Investment in UK real estate by overseas buyers and foreign-owned companies has soared in recent years to reach billions of pounds, particularly in London. Could it have pushed up the country’s house prices?
Research from King’s College London, which has analysed Land Registry data, has found that foreign investment in the UK property market has bumped house prices up by more than 20% over the past 15 years.
The study compared average property prices in the UK in 2014, using the Land Registry’s information on sold house prices, which came in at £215,000, with the prices paid in 1999, and found that they had more than tripled from £70,000. When considering foreign investment, the study estimates that property prices in 2014 would have been just £174,000 on average had it not been for the additional overseas investment – an overall price difference of around 21%.
Regionally, there are huge variations, with the majority of foreign investment being concentrated in London and the south-east. In Kensington and Chelsea, for example, a prime London borough where a huge number of properties are owned by investors from overseas, average homes fetched £1.3m in 2014. However, it was noted that a “trickle down” effect from the rising prices in London meant that even houses at the bottom of the pricing scale had seen their values pushed up, with major cities in the north of England such as Manchester and Liverpool seeing price inflation linked to foreign investment.
Filipa Sá of King’s College London said: “One of the factors behind house price growth in countries such as the UK, Australia and Canada is demand from foreign investors.
“This study looks at data for the UK and argues that foreign investment had a significant and positive effect on house price growth in the last 15 years. Foreign investment is also found to reduce the rate of homeownership.”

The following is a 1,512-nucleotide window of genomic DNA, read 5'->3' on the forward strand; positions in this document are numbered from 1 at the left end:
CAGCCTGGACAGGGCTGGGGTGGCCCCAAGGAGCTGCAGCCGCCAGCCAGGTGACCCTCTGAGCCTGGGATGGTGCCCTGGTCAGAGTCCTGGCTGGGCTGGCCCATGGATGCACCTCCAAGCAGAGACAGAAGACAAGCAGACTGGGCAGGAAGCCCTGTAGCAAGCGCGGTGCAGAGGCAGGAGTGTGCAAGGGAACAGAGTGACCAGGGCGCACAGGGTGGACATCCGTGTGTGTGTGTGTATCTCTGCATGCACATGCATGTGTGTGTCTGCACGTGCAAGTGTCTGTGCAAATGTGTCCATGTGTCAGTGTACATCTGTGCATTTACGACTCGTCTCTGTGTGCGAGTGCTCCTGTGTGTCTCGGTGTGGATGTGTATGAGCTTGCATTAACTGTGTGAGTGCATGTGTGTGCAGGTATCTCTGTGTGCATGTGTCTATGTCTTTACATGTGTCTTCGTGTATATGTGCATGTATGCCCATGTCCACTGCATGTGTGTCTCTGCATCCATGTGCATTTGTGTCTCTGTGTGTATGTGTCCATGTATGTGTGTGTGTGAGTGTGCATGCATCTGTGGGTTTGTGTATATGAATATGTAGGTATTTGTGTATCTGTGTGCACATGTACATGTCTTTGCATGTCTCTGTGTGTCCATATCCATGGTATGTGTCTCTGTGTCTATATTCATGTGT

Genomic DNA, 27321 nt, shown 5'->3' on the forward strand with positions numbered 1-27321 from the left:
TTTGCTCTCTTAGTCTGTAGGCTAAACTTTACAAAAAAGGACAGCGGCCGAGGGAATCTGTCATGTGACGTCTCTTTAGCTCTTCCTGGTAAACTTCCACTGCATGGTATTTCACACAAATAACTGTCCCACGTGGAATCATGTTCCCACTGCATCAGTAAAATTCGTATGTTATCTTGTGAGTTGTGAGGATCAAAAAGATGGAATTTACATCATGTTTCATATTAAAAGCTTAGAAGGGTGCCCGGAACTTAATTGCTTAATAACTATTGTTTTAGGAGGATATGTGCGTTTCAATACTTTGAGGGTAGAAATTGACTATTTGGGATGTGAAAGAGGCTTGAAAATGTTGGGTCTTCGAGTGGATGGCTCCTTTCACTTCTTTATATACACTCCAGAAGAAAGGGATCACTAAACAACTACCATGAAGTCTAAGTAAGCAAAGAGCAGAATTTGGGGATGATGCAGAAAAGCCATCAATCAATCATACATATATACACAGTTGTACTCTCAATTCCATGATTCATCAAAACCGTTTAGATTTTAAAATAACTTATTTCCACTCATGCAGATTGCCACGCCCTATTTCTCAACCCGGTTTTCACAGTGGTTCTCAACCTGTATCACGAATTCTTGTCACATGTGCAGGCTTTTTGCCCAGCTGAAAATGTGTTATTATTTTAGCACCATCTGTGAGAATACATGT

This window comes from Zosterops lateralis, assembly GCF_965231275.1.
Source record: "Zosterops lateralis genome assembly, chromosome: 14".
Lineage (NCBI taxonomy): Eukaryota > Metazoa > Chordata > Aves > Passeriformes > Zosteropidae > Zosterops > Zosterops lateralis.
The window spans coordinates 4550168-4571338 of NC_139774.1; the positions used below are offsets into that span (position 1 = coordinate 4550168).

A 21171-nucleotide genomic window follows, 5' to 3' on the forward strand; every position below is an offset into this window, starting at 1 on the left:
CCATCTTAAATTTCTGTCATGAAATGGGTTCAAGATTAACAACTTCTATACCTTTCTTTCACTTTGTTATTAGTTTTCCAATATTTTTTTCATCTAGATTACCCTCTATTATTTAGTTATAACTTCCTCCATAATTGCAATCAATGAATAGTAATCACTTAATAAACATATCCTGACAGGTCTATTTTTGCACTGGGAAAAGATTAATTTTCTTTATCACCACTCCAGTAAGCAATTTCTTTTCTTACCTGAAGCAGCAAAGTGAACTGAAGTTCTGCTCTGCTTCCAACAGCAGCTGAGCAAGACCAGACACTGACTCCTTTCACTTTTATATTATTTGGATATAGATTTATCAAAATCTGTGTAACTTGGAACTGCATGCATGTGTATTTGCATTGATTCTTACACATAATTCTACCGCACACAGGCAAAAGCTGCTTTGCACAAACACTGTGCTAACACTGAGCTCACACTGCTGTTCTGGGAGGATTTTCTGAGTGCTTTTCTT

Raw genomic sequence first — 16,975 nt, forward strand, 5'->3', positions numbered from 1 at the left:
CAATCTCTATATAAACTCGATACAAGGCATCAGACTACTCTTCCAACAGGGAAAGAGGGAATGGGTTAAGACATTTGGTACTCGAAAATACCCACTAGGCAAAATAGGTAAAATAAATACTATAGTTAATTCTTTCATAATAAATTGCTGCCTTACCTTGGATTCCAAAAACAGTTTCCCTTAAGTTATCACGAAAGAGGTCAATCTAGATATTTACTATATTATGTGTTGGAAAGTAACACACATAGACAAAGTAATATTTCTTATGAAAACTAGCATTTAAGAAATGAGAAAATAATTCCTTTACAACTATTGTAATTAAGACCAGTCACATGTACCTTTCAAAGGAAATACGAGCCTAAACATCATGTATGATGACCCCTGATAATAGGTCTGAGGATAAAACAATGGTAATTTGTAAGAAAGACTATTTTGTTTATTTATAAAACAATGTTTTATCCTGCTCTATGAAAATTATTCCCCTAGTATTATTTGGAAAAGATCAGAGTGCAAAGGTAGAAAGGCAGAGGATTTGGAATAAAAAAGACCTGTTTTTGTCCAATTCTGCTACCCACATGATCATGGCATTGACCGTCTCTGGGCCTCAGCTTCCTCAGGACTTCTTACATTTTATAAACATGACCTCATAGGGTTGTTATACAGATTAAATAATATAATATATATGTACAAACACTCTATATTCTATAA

Changing UK policies
For every one percentage point added to the share of residential property owned by an overseas entity, according to the research, house prices increase by around 2.1%.
Professor Sá added: “These findings are useful to inform the policy debate on the impact of foreign investment on the housing market. This topic has attracted the attention of the mayor of London, Sadiq Khan, who has recently launched an inquiry into the consequences of foreign property ownership in the capital. Other countries, such as Australia, Switzerland and Canada, have also been debating this issue and have introduced policies to control foreign investment.”
New laws are being brought in, along with the introduction of a property register, which will mean that all foreign companies must be transparent about the ultimate owners of properties they possess in the UK, and must be able to disclose the source of the funds used to make the purchases.